Also, I think it’s important to be able to give quick answers to any questions the customers have. It’s okay if you’re not a particularly eloquent person, as long as you try to communicate what the customer wants to know. If you don’t, there’s no way they’ll be satisfied.
How do you go about building a team?
No matter how young the worker, I make a point to give them a role and sense of responsibility. It’s just like baseball. If there’s a batter, then there’s also a baseman. If you have a cleanup hitter, then you also have to have a leadoff hitter. If there’s someone hitting homeruns, then there’s also an unsung hero butting balls for the team. Finding the right people for each job is what makes a top-notch workplace. Feel your way forward, watching each worker carefully, and try to figure out if they’re the type that responds best to positive reinforcement, or if they do better with pep talks or a slight scolding, or what kind of job will give them a sense of responsibility.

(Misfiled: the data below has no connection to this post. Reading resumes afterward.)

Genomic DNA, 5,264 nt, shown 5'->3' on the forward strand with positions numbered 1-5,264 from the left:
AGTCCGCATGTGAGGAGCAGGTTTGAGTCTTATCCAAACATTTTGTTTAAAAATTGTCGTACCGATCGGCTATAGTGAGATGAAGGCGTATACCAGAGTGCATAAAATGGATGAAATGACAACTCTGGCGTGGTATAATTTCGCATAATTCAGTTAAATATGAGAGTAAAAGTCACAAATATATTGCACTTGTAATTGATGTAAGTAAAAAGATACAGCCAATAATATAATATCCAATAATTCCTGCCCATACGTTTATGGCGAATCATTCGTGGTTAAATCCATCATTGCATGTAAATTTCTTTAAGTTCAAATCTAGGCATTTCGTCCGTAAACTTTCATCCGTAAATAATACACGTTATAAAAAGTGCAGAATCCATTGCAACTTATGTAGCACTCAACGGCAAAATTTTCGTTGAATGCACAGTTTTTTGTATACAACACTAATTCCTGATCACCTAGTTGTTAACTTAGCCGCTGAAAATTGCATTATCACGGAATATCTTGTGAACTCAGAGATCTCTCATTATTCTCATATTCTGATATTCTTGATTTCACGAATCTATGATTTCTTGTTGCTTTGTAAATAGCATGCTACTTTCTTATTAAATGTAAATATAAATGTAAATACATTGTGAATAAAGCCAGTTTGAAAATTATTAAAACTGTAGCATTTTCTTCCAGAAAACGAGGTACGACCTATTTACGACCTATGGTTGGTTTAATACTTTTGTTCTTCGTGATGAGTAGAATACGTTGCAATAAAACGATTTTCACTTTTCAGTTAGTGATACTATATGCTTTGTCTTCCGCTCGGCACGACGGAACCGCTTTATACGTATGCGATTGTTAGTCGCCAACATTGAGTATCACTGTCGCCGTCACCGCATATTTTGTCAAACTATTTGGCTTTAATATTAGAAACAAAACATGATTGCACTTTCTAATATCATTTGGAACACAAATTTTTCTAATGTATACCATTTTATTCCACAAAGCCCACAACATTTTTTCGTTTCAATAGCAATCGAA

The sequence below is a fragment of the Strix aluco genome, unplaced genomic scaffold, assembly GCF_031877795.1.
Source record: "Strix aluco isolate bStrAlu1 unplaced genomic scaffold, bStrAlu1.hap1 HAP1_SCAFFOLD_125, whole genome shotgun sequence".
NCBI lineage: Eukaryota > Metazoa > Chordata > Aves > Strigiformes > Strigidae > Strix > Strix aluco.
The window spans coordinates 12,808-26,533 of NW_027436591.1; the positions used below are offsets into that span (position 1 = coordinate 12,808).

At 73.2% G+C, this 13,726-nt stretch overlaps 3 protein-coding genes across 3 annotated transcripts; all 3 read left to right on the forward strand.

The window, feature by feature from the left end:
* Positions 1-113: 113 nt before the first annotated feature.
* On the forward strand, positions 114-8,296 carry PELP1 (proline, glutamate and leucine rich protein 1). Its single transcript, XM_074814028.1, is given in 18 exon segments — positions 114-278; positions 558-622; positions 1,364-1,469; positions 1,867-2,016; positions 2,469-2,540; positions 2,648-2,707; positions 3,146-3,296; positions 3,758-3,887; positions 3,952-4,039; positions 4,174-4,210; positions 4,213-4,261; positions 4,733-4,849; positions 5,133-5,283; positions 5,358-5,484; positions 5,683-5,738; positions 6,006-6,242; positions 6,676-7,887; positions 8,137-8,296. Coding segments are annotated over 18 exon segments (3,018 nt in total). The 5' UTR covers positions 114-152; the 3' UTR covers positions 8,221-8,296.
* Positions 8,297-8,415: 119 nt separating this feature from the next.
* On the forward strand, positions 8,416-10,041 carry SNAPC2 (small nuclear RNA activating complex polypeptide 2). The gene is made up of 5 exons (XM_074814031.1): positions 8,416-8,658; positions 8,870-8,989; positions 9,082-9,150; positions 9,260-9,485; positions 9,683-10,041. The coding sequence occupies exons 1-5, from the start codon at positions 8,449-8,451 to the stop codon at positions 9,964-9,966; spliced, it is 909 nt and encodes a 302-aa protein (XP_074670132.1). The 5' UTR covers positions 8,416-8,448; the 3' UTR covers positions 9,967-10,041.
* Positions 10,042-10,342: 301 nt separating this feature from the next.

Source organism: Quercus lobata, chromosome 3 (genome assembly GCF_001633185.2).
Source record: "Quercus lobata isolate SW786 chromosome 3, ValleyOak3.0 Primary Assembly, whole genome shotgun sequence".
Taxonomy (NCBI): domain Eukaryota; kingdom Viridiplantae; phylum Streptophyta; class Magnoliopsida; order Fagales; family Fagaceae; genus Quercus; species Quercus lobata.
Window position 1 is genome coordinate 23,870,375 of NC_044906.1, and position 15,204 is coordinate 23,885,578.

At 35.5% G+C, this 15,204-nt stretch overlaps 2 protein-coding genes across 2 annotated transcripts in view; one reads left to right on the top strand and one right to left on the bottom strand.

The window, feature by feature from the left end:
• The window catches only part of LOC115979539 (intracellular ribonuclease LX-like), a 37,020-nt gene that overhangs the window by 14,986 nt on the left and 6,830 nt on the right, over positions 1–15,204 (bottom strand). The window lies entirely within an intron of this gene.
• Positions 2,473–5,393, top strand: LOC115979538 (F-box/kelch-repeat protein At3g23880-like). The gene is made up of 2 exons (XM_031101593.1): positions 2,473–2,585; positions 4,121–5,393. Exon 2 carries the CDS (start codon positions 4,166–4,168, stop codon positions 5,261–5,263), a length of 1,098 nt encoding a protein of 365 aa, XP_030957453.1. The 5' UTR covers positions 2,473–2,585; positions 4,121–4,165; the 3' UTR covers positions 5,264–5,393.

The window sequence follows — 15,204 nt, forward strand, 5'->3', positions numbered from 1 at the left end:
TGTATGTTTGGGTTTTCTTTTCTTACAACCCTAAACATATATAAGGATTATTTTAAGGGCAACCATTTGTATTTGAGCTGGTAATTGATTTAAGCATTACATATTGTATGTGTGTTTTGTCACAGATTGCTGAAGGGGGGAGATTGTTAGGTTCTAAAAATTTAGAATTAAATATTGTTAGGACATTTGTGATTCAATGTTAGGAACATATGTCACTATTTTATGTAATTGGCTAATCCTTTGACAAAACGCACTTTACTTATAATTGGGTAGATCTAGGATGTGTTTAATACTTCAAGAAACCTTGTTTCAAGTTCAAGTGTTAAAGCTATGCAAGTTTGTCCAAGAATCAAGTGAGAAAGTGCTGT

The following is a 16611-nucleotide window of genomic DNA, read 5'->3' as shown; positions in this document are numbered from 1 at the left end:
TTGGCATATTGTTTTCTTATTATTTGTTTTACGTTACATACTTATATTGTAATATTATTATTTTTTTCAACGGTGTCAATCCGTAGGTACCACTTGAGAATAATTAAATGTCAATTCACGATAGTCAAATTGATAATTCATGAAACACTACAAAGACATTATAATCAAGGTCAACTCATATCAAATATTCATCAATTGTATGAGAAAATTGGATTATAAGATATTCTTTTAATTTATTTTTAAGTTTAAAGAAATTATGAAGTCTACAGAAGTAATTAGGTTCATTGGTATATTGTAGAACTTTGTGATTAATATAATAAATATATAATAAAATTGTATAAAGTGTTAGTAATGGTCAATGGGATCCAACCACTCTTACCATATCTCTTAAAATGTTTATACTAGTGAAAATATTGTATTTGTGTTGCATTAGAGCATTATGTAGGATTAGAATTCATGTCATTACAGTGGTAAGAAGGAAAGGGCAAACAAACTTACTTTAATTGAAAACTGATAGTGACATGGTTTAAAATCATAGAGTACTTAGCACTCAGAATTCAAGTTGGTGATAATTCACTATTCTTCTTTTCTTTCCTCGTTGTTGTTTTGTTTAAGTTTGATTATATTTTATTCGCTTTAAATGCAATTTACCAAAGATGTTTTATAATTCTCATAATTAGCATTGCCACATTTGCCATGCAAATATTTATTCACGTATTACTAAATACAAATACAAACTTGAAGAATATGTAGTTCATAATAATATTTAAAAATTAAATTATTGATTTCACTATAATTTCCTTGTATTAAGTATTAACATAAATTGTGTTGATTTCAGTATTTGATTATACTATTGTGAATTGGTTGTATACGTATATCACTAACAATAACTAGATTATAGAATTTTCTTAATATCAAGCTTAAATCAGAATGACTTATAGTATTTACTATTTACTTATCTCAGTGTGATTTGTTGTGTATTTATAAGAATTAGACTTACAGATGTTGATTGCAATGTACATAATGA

How would you describe your current team in a single word?
“Family.” We lean on each other to make the restaurant run, and if one person is missing, we all feel it.
I think the best food is made from teamwork. Take a single bowl of soup, for example. Rather than having one person in charge of arranging everything, you divide the work, have everyone pay careful attention, and with just the right timing you deliver it to the customer and pour some hot dashi stock in. The allotment of roles may end up leaving the youngest staff member with the job of delivering the soup, but if that’s what will allow the customer to best savor the aroma of the dashi, then that’s the right way to do it. I’ve got nothing but enthusiastic workers on my team right now, so everyone’s always coming up with ways to improve our service. I’m happy to say that even if I didn’t worry about the customers, everyone else at Seizan would.
What kind of plans do you have for your business?
Right now, I’m pretty focused on cultivating the younger staff, so I haven’t thought much about expanding the business. However, in the future, if a staff member were to express interest in running their own branch, I would consider it. Also, since the current location was already furnished when I got it, I’d like to try setting up a store from scratch some day. I would try a counter-only store using the finest ingredients and tableware I could find. Five years…is probably pushing it, but I’ll definitely make it happen in ten.
（Interviewer: Nagisa Hashimoto, Writer: Tomoko Murayama, Photographer: Tomoyasu Osakabe）